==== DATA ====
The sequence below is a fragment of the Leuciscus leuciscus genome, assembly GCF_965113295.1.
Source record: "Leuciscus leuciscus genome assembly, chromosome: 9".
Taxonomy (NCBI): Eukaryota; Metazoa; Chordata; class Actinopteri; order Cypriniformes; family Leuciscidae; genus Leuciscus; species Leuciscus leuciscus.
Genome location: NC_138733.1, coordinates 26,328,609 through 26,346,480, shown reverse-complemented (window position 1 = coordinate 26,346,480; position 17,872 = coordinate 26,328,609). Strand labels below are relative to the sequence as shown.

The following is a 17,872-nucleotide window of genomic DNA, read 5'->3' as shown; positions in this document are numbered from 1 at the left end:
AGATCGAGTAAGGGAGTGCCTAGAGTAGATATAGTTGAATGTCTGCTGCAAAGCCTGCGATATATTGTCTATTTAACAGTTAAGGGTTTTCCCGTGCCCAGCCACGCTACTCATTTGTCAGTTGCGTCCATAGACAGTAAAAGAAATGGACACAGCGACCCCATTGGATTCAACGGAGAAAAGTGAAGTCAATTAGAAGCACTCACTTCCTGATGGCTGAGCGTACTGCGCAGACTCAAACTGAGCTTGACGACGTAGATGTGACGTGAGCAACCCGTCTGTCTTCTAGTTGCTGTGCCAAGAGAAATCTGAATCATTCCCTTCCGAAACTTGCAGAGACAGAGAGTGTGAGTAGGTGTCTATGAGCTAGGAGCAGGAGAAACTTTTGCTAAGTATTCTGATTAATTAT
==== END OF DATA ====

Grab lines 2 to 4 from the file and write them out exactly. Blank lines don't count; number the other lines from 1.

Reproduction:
Source record: "Leuciscus leuciscus genome assembly, chromosome: 9".
Taxonomy (NCBI): Eukaryota; Metazoa; Chordata; class Actinopteri; order Cypriniformes; family Leuciscidae; genus Leuciscus; species Leuciscus leuciscus.
Genome location: NC_138733.1, coordinates 26,328,609 through 26,346,480, shown reverse-complemented (window position 1 = coordinate 26,346,480; position 17,872 = coordinate 26,328,609). Strand labels below are relative to the sequence as shown.